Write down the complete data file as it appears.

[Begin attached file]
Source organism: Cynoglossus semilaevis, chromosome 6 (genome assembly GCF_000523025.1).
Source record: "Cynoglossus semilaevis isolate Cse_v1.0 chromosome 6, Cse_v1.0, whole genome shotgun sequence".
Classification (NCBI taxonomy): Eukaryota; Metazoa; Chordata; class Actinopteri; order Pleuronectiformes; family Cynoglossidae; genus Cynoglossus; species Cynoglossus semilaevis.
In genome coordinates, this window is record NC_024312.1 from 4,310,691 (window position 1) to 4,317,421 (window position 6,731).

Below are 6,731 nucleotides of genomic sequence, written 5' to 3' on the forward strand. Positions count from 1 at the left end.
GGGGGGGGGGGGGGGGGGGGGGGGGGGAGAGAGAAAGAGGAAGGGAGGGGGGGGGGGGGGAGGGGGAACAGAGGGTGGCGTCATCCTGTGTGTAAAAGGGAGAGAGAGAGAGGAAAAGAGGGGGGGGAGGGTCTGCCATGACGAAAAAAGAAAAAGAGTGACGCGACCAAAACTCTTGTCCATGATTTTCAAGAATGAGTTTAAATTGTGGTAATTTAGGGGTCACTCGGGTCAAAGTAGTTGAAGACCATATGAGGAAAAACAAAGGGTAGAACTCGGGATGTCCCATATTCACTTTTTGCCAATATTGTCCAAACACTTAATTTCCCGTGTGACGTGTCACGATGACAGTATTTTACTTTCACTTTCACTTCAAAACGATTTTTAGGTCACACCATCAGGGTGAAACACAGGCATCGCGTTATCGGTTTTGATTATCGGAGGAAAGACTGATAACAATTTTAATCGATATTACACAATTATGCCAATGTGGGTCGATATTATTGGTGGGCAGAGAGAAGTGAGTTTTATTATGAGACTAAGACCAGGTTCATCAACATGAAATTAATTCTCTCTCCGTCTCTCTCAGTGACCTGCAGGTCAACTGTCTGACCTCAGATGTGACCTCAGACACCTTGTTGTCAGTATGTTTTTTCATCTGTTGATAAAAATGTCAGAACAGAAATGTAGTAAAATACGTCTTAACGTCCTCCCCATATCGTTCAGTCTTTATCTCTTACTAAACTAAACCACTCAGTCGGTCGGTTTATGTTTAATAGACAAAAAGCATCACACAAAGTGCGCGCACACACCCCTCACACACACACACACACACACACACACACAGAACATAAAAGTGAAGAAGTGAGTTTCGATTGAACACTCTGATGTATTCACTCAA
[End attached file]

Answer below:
Source organism: Cynoglossus semilaevis, chromosome 6 (genome assembly GCF_000523025.1).
Source record: "Cynoglossus semilaevis isolate Cse_v1.0 chromosome 6, Cse_v1.0, whole genome shotgun sequence".
Classification (NCBI taxonomy): Eukaryota; Metazoa; Chordata; class Actinopteri; order Pleuronectiformes; family Cynoglossidae; genus Cynoglossus; species Cynoglossus semilaevis.
In genome coordinates, this window is record NC_024312.1 from 4,310,691 (window position 1) to 4,317,421 (window position 6,731).

Below are 6,731 nucleotides of genomic sequence, written 5' to 3' on the forward strand. Positions count from 1 at the left end.
GGGGGGGGGGGGGGGGGGGGGGGGGGGAGAGAGAAAGAGGAAGGGAGGGGGGGGGGGGGGAGGGGGAACAGAGGGTGGCGTCATCCTGTGTGTAAAAGGGAGAGAGAGAGAGGAAAAGAGGGGGGGGAGGGTCTGCCATGACGAAAAAAGAAAAAGAGTGACGCGACCAAAACTCTTGTCCATGATTTTCAAGAATGAGTTTAAATTGTGGTAATTTAGGGGTCACTCGGGTCAAAGTAGTTGAAGACCATATGAGGAAAAACAAAGGGTAGAACTCGGGATGTCCCATATTCACTTTTTGCCAATATTGTCCAAACACTTAATTTCCCGTGTGACGTGTCACGATGACAGTATTTTACTTTCACTTTCACTTCAAAACGATTTTTAGGTCACACCATCAGGGTGAAACACAGGCATCGCGTTATCGGTTTTGATTATCGGAGGAAAGACTGATAACAATTTTAATCGATATTACACAATTATGCCAATGTGGGTCGATATTATTGGTGGGCAGAGAGAAGTGAGTTTTATTATGAGACTAAGACCAGGTTCATCAACATGAAATTAATTCTCTCTCCGTCTCTCTCAGTGACCTGCAGGTCAACTGTCTGACCTCAGATGTGACCTCAGACACCTTGTTGTCAGTATGTTTTTTCATCTGTTGATAAAAATGTCAGAACAGAAATGTAGTAAAATACGTCTTAACGTCCTCCCCATATCGTTCAGTCTTTATCTCTTACTAAACTAAACCACTCAGTCGGTCGGTTTATGTTTAATAGACAAAAAGCATCACACAAAGTGCGCGCACACACCCCTCACACACACACACACACACACACACACACAGAACATAAAAGTGAAGAAGTGAGTTTCGATTGAACACTCTGATGTATTCACTCAA